Home on the Strange

16″x 23″ Crayon



It had been a while since I graduated from UCD with an MFA and I was invited by Wiley to be in a one evening performance at the SF MOMA as a finale to his retrospective show there in 1982 … it would be in the Herbst Theater.

I spent long time thinking about what I would do.

Bit by bit I pieced something together. I had an instrument which was a large stainless steel mixing bowl and a large stainless steel ball bearing that would roll and swirl around in it. And I decided to sing a song accompanied by this instrument.

At the theater it was rather frightening to look out from the curtain and see 500 people seated. When my time came to go on the logistics were formidable. Two microphones had to be placed in a specific way on stage. I had a group of prop helpers behind the curtain waiting for the cue to release the props which had to be wound up in advance and held still.

I began by heaving a big slug of clay held in a nylon stocking out onto the stage from behind the slit in the curtains. It was on a rope. It landed with a load thud. I was wearing a cowboy hat and joke glasses with eyeballs on slinky springs. Behind the curtain with the helpers I dropped my pants down to my ankles (wearing white jockey shorts) much to the surprise and astonishment of my helpers who I knew were thinking in silent unison, “He’s not going to go out there like that is he?”

I started spinning the ball bearing in the bowl … a metallic swirling sound broke the silence. I slowly hobbled out from behind the curtains. There were some giggles but mostly it was hushed. I made my way to the microphones and the lower mic picked up the sound of the ball and bowl causing the theater to resonate with this other-worldly beautiful rhythmic spacey sound. I began to sing, “Home, home on the strange …” I am not a singer with any natural or practiced ability. But I was as sincere as anyone could be….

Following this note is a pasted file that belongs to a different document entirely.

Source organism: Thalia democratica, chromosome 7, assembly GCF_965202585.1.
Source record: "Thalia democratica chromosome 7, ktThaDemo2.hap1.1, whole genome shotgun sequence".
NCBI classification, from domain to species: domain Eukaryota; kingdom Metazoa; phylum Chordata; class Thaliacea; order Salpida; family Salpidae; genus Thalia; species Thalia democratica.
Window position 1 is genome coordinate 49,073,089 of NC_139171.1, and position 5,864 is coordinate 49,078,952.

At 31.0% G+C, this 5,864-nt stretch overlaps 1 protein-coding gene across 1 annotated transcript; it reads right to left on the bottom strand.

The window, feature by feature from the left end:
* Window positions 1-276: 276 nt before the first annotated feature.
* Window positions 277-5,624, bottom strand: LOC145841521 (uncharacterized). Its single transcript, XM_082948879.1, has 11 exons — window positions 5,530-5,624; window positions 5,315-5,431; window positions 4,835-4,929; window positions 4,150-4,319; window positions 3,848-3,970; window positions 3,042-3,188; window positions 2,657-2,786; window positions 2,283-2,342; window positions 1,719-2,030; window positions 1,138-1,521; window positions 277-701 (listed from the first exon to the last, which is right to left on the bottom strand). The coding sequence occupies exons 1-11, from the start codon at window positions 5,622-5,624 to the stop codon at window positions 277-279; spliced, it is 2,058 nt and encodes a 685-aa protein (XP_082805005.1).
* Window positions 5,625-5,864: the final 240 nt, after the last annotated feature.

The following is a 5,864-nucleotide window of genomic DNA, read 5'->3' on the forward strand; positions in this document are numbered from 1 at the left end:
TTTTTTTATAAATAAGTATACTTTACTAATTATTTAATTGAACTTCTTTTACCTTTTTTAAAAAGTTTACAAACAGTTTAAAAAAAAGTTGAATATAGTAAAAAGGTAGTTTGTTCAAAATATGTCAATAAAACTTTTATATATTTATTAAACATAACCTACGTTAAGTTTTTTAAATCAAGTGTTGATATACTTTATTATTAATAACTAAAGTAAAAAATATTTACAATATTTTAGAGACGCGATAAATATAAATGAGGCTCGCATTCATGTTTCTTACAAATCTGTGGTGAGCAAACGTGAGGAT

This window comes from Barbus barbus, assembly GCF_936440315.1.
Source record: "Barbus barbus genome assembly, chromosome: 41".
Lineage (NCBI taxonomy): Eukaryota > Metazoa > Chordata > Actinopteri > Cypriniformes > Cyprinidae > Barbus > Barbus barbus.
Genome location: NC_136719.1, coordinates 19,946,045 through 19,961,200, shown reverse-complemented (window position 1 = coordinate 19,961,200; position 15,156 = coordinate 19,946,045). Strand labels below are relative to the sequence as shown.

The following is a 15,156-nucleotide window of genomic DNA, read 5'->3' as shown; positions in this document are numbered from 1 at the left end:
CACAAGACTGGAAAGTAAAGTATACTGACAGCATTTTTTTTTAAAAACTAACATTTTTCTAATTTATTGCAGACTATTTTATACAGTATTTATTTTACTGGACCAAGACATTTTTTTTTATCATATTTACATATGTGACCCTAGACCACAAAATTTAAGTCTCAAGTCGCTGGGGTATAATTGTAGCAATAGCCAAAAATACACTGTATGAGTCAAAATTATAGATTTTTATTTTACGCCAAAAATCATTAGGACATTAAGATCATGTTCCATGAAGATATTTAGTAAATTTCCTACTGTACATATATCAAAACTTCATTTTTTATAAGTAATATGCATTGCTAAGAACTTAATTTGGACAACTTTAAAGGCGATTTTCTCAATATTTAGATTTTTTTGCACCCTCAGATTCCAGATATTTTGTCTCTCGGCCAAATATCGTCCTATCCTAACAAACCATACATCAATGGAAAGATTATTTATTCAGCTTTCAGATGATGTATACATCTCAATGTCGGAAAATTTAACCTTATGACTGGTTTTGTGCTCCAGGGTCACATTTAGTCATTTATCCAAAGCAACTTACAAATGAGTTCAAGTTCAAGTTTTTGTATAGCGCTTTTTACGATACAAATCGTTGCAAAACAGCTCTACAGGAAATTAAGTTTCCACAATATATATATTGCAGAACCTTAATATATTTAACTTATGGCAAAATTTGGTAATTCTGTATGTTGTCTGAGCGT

When I got the end of the song I let the ball slow down and stop. I moved the ball by tilting the bowl and creating a whoop – whoop sound. Whooop, woooooo, ooooop, ooooh, wooooo, whoooooop.

Then I started the ball swirling around again when it was up to full speed I turned and began hobbling my way back to the curtain … that was the s ignal for my helpers to slide dozens of chattering teeth under the curtain and onto the stage in front.

Laughter erupted in response to the chattering teeth and the release of tension created by my dramatically sincere ineptitude. After I went through the “field of teeth” and behind the curtains, I used the rope to drag the clay lump back through the chattering teeth and under the curtain. The audience liked it a lot.


please comment

Your email address will not be published. Required fields are marked *